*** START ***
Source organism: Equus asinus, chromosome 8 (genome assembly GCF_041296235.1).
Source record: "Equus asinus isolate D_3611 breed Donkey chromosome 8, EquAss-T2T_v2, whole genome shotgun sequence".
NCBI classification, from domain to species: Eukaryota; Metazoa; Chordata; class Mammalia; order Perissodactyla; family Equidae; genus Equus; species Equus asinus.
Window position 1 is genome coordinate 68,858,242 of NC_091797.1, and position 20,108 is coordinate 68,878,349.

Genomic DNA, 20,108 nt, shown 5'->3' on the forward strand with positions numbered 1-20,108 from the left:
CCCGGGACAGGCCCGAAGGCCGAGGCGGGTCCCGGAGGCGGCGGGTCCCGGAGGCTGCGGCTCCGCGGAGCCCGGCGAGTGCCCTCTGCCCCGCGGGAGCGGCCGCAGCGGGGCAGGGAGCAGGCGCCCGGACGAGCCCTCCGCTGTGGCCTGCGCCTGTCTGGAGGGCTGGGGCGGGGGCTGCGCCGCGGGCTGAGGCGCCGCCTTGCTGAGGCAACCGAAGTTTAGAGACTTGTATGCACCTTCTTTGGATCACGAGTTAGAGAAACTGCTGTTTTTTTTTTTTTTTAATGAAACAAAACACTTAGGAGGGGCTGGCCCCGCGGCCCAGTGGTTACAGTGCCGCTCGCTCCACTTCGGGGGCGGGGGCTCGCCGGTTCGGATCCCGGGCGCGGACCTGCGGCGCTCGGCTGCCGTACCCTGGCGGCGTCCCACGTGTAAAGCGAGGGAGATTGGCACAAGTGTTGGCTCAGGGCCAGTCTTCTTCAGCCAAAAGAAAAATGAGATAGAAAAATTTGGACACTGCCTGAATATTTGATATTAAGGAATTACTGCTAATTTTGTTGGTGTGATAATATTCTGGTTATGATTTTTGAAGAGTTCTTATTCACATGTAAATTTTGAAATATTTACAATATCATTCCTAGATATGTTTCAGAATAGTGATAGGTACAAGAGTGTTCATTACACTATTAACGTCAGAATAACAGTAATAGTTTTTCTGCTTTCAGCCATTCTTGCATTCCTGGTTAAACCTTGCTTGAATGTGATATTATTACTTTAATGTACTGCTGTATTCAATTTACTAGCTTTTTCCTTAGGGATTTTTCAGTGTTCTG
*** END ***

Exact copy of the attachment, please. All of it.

Source organism: Equus asinus, chromosome 8 (genome assembly GCF_041296235.1).
Source record: "Equus asinus isolate D_3611 breed Donkey chromosome 8, EquAss-T2T_v2, whole genome shotgun sequence".
NCBI classification, from domain to species: Eukaryota; Metazoa; Chordata; class Mammalia; order Perissodactyla; family Equidae; genus Equus; species Equus asinus.
Window position 1 is genome coordinate 68,858,242 of NC_091797.1, and position 20,108 is coordinate 68,878,349.

Genomic DNA, 20,108 nt, shown 5'->3' on the forward strand with positions numbered 1-20,108 from the left:
CCCGGGACAGGCCCGAAGGCCGAGGCGGGTCCCGGAGGCGGCGGGTCCCGGAGGCTGCGGCTCCGCGGAGCCCGGCGAGTGCCCTCTGCCCCGCGGGAGCGGCCGCAGCGGGGCAGGGAGCAGGCGCCCGGACGAGCCCTCCGCTGTGGCCTGCGCCTGTCTGGAGGGCTGGGGCGGGGGCTGCGCCGCGGGCTGAGGCGCCGCCTTGCTGAGGCAACCGAAGTTTAGAGACTTGTATGCACCTTCTTTGGATCACGAGTTAGAGAAACTGCTGTTTTTTTTTTTTTTTAATGAAACAAAACACTTAGGAGGGGCTGGCCCCGCGGCCCAGTGGTTACAGTGCCGCTCGCTCCACTTCGGGGGCGGGGGCTCGCCGGTTCGGATCCCGGGCGCGGACCTGCGGCGCTCGGCTGCCGTACCCTGGCGGCGTCCCACGTGTAAAGCGAGGGAGATTGGCACAAGTGTTGGCTCAGGGCCAGTCTTCTTCAGCCAAAAGAAAAATGAGATAGAAAAATTTGGACACTGCCTGAATATTTGATATTAAGGAATTACTGCTAATTTTGTTGGTGTGATAATATTCTGGTTATGATTTTTGAAGAGTTCTTATTCACATGTAAATTTTGAAATATTTACAATATCATTCCTAGATATGTTTCAGAATAGTGATAGGTACAAGAGTGTTCATTACACTATTAACGTCAGAATAACAGTAATAGTTTTTCTGCTTTCAGCCATTCTTGCATTCCTGGTTAAACCTTGCTTGAATGTGATATTATTACTTTAATGTACTGCTGTATTCAATTTACTAGCTTTTTCCTTAGGGATTTTTCAGTGTTCTG